While not wanting to take the discussion in such a different direction I don't agree. Animals are not hard wired to do anything. They learn the same as we do through environmental experience.


If I may briefly continue this side discussion about nature vs nurture, I think doogles reference to the former is reasonably well established and fairly widely accepted as a given. Various animal species in the land sea and air are born with the innate ability and need to migrate seasonally, an ability that has been naturally selected (per Darwinism) over countless generations. Cats, even domestic ones, have an instinctive need to stalk (hunt), and will do so even if separated from their mothers at a very young age. The same is true for herding breeds of dogs having an instinctive desire to herd, which is then further cultivated and refined by their owners ... but unlike the homing instinct, that selection was intentional by Man, not nature, but it is still behavioral genetics (we BRED them to do it). Worker bees are born with an instinctive desire to gather nectar, and drones cull diseased/dead larvae without anyone sitting them down in a school desk and telling them what to do and why. Etc al. Further examples abound.

It's hardly the be all and end all on the subject of behavior in the animal kingdom, because nurture, intelligence and free will play roles as well, but instinct is well established. Some of us may not have been exposed to the term or phenomenoa by either not growing up on a farm or not spending time out in the wild to see it for ourselves, or not taking classes about psychology or zoology, but instinct/behavioral genetics is a real term. Numerous supporting sources exist online for anyone curious.

Back on topic ...
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Re: Being good or bad.

Postby JohnD on March 12th, 2015, 11:42 pm 

Before we go back on topic I feel I must give a response to the notion that animal behaviour research hasn't moved since the days of Darwinism. It most certainly has moved and new research is showing animals behave as individuals. This doesn't mean that every creature on the planet has been investigated, that will take much more than my lifetime however in the last 30 years there has been progress and along with it a different view is progressing.
I refer you to a website called Elsevier at http://www.journals.elsevier.com/animal ... -articles/
this is just one of a multitude of websites reporting on animal behaviour research.
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Re: Being good or bad.

Postby thinker4life on July 5th, 2017, 6:27 pm 

tess » March 9th, 2015, 3:50 pm wrote:Is this all decided by our DNA, our ''creator'', free will or an environment?
Any thought WELCOME.


Hi Tess,

I think I can say with a high degree of certainty that its a combination of genes, environment, AND free will. Genes and environment I think we can all agree on (if not let me know) as influencing probabilistic outcomes. Free will is the contentious one, and I'd argue I've given a pretty good proof of free will here (I know that's a bold statement, but bear with me and try to read and understood my proof before you say its impossible to do):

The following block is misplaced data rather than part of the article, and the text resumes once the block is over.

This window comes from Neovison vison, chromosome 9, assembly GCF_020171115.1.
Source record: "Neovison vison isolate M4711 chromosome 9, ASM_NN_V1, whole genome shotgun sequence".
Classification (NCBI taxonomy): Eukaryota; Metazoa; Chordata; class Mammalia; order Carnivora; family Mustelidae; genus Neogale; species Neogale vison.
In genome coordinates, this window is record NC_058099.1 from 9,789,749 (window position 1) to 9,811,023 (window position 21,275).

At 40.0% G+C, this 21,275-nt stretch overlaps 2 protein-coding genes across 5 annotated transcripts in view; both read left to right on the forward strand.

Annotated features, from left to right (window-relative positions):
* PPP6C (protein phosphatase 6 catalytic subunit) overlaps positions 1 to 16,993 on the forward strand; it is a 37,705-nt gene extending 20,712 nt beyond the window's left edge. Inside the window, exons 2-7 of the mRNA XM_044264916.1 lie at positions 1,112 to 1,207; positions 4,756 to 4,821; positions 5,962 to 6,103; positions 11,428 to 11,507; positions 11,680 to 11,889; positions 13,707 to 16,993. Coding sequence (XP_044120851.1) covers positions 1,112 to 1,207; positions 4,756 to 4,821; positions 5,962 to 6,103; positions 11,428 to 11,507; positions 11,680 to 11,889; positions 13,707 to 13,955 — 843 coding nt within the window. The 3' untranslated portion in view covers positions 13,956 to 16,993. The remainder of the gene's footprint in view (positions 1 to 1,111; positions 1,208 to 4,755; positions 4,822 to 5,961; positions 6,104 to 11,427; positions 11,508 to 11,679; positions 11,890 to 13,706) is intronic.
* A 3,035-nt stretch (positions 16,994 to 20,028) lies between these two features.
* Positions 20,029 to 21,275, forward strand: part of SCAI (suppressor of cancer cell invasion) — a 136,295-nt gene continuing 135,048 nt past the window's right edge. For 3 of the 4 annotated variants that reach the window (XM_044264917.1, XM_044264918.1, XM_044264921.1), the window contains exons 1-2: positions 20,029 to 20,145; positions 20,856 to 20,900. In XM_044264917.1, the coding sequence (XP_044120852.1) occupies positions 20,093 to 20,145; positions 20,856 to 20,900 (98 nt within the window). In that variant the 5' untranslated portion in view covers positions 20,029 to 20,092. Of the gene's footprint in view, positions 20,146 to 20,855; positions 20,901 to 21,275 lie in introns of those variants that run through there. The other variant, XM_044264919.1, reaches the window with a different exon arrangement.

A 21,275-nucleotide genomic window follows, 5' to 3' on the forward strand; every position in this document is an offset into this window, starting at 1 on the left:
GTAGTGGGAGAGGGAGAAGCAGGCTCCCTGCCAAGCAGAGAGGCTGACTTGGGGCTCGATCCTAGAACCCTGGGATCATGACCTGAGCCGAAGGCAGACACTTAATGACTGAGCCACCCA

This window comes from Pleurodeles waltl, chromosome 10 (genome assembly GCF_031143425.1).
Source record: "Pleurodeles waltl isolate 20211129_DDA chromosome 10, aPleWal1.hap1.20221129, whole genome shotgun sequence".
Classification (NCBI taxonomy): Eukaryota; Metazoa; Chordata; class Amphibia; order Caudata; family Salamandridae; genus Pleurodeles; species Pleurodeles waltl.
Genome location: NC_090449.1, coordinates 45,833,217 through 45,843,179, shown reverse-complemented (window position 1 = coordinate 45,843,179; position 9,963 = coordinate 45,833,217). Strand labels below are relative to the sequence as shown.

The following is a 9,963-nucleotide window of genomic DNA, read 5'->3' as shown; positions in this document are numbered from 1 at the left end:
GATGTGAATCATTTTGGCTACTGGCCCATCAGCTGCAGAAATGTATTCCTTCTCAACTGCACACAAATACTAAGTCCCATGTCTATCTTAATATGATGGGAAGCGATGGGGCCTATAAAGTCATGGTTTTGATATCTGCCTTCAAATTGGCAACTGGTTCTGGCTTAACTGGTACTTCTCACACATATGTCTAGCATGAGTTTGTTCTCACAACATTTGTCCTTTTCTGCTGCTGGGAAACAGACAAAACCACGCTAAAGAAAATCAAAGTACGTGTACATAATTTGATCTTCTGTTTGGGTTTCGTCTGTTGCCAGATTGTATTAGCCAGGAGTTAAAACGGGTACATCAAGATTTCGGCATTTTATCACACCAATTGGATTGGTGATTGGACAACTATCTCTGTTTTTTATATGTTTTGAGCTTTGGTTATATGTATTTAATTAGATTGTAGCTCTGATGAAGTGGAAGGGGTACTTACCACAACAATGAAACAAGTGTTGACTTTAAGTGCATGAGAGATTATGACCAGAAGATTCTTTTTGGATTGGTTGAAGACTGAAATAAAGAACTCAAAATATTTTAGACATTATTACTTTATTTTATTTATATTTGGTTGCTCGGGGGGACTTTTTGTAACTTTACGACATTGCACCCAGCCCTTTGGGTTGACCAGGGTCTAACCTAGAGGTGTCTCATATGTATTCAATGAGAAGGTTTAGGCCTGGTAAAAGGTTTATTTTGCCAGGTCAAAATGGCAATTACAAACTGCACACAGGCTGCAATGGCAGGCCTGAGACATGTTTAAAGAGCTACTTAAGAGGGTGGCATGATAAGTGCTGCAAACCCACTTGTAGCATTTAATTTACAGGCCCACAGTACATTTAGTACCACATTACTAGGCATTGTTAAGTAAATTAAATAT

goo.gl/VnSTRN

As for being good and bad, the definitions themselves can be quite complex and nuanced, and the slope is slippery, I've done my best to define them in terms that I think most people should be able to agree on, and would love anyone's feedback on whether they have suggestions that can strengthen these definitions:
https://goo.gl/kSajGC
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Re: Being good or bad.

Postby zetreque on July 5th, 2017, 9:47 pm 

Braininvat » Mon Mar 09, 2015 5:54 pm wrote:Several threads here address the question in exquisite and exhaustive detail. The Quick Search feature is your friend.


Agreed.

I also don't understand how this topic could even be discussed without first defining what good and bad are in the perspective of the person asking the question. Just defining them can be discussed to great length.
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Re: Being good or bad.

Postby zetreque on July 5th, 2017, 9:58 pm 

Overall: I would define good as being that which allows the most diversity of life to continue living into the future at the healthiest state possible. Bad being forces opposing that.

On a more selfish personal perspective. Good is actions (by myself and/or others) that allow my own life to continue forward in a healthy way and that of my offspring (basically the same thing as above). Bad being forces/actions opposing that.

I would then say what is responsible for good and bad is the level at which rational beings are rational or irrational.

The cause of that is mostly social and cultural factors with a minor biological factor.
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Re: Being good or bad.

Postby thinker4life on July 6th, 2017, 8:39 am 

zetreque » July 5th, 2017, 8:58 pm wrote:Overall: I would define good as being that which allows the most diversity of life to continue living into the future at the healthiest state possible. Bad being forces opposing that.

On a more selfish personal perspective. Good is actions (by myself and/or others) that allow my own life to continue forward in a healthy way and that of my offspring (basically the same thing as above). Bad being forces/actions opposing that.

I would then say what is responsible for good and bad is the level at which rational beings are rational or irrational.

The cause of that is mostly social and cultural factors with a minor biological factor.


You may want to check out the definition of good and evil I posted. It's consistent with yours but more detailed and I'd argue my definition of evil is more precise. Glad to see we're aligned anyway.